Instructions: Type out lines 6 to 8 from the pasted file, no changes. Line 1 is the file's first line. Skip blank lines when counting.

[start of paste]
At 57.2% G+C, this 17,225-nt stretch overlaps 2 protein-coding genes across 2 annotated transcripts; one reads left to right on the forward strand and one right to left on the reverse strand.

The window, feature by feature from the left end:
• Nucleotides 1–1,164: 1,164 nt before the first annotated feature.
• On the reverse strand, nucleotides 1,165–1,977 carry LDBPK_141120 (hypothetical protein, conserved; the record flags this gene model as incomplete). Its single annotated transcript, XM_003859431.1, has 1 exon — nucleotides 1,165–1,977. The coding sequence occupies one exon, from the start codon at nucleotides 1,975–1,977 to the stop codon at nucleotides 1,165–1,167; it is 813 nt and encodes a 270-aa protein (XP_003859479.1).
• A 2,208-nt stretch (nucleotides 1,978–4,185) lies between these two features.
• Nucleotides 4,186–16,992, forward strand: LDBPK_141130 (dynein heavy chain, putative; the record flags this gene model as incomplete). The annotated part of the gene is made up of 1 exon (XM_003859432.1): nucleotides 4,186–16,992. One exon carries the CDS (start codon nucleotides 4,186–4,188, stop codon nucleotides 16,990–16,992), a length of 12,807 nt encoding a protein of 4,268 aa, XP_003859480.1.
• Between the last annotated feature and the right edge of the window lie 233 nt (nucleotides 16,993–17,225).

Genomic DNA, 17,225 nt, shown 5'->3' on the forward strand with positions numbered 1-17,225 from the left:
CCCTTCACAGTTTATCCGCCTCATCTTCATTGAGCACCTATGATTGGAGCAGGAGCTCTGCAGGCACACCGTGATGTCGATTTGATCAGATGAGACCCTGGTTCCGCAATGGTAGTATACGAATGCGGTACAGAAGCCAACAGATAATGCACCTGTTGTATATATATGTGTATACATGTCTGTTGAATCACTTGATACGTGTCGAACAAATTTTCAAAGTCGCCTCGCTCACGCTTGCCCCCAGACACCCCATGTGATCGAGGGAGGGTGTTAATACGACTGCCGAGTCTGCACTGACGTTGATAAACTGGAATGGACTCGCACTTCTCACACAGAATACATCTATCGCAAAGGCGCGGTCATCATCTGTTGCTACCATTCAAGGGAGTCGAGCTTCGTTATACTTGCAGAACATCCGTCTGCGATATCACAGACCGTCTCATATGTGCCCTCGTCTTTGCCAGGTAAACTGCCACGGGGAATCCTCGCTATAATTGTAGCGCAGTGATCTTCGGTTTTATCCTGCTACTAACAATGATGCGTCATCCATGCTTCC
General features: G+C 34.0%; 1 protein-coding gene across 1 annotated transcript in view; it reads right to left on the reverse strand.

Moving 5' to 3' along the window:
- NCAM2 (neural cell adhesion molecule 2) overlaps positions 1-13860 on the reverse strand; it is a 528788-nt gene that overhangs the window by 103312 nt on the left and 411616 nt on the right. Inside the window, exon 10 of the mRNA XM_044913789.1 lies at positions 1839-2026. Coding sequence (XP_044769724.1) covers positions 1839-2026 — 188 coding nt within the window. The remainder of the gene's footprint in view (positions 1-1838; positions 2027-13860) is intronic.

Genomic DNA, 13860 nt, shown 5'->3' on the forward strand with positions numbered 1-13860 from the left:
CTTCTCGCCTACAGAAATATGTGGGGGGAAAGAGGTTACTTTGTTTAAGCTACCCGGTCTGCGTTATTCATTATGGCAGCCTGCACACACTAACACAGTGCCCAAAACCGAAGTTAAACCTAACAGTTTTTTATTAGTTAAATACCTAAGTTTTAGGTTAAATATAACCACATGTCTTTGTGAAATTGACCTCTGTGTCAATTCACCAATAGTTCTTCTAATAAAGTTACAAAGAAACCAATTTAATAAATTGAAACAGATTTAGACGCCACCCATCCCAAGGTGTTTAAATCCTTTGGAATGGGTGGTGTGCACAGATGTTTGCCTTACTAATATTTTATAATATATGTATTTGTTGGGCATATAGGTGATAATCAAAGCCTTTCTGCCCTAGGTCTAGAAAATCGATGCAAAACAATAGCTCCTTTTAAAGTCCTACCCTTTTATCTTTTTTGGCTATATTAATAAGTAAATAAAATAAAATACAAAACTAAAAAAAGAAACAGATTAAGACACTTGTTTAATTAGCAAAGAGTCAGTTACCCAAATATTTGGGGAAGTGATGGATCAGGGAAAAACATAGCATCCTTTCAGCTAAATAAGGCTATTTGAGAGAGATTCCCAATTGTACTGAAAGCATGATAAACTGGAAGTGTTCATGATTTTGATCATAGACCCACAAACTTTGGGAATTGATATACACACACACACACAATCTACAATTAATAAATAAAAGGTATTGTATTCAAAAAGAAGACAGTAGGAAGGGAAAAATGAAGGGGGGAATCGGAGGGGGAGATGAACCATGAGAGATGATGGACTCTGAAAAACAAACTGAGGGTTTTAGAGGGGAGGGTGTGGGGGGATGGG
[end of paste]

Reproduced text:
• Nucleotides 4,186–16,992, forward strand: LDBPK_141130 (dynein heavy chain, putative; the record flags this gene model as incomplete). The annotated part of the gene is made up of 1 exon (XM_003859432.1): nucleotides 4,186–16,992. One exon carries the CDS (start codon nucleotides 4,186–4,188, stop codon nucleotides 16,990–16,992), a length of 12,807 nt encoding a protein of 4,268 aa, XP_003859480.1.
• Between the last annotated feature and the right edge of the window lie 233 nt (nucleotides 16,993–17,225).

Genomic DNA, 17,225 nt, shown 5'->3' on the forward strand with positions numbered 1-17,225 from the left: